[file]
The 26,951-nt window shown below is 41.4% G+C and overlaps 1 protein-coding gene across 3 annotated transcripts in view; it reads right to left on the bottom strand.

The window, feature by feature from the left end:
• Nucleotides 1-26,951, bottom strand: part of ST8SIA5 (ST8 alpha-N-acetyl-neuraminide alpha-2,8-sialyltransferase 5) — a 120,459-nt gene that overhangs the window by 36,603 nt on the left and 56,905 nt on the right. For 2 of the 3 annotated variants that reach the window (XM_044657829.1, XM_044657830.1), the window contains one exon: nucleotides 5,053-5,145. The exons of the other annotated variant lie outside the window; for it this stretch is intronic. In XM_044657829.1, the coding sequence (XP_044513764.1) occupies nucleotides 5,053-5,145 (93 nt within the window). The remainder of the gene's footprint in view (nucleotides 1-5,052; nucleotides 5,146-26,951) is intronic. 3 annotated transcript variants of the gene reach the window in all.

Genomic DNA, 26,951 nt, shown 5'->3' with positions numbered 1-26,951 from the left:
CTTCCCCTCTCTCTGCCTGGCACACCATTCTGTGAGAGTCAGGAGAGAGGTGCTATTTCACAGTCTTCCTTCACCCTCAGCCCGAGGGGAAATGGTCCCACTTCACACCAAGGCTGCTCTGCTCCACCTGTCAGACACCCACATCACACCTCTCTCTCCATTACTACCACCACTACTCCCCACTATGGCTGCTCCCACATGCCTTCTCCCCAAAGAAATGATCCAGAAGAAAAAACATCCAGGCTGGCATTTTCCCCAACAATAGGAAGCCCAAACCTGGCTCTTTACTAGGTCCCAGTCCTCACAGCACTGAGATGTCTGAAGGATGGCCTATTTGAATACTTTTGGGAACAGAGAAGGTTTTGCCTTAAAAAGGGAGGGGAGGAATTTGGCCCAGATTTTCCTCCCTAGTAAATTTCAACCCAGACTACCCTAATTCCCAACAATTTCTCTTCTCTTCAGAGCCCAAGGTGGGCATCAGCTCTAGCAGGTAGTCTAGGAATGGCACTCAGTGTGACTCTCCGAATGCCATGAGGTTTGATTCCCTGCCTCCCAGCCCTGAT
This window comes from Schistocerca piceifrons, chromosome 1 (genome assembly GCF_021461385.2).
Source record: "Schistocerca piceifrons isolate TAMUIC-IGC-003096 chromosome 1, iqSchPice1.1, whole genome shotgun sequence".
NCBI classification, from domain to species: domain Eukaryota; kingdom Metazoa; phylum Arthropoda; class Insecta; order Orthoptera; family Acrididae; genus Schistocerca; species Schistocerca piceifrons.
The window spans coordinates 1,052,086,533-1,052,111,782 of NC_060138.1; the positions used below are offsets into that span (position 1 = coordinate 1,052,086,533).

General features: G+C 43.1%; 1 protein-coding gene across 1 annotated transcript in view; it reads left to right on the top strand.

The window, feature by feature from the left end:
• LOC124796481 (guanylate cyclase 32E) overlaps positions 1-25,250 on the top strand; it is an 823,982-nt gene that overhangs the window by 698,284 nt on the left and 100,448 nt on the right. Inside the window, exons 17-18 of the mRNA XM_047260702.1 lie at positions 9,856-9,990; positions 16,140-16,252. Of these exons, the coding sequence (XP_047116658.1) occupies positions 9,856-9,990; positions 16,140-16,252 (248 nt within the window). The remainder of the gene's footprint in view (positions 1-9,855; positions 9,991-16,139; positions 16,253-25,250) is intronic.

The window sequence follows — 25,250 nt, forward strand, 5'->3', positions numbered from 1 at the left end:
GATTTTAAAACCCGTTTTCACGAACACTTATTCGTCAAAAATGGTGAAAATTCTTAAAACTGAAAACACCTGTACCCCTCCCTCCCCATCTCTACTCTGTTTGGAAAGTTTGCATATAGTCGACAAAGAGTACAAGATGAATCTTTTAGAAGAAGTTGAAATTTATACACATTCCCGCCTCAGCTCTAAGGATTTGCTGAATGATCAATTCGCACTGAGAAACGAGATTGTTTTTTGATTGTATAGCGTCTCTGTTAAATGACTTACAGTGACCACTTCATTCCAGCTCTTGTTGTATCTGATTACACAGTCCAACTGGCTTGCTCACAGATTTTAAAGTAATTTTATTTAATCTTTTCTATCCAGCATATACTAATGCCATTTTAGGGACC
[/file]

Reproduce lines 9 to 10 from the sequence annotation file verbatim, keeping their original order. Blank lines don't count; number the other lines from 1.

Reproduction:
The window spans coordinates 1,052,086,533-1,052,111,782 of NC_060138.1; the positions used below are offsets into that span (position 1 = coordinate 1,052,086,533).

General features: G+C 43.1%; 1 protein-coding gene across 1 annotated transcript in view; it reads left to right on the top strand.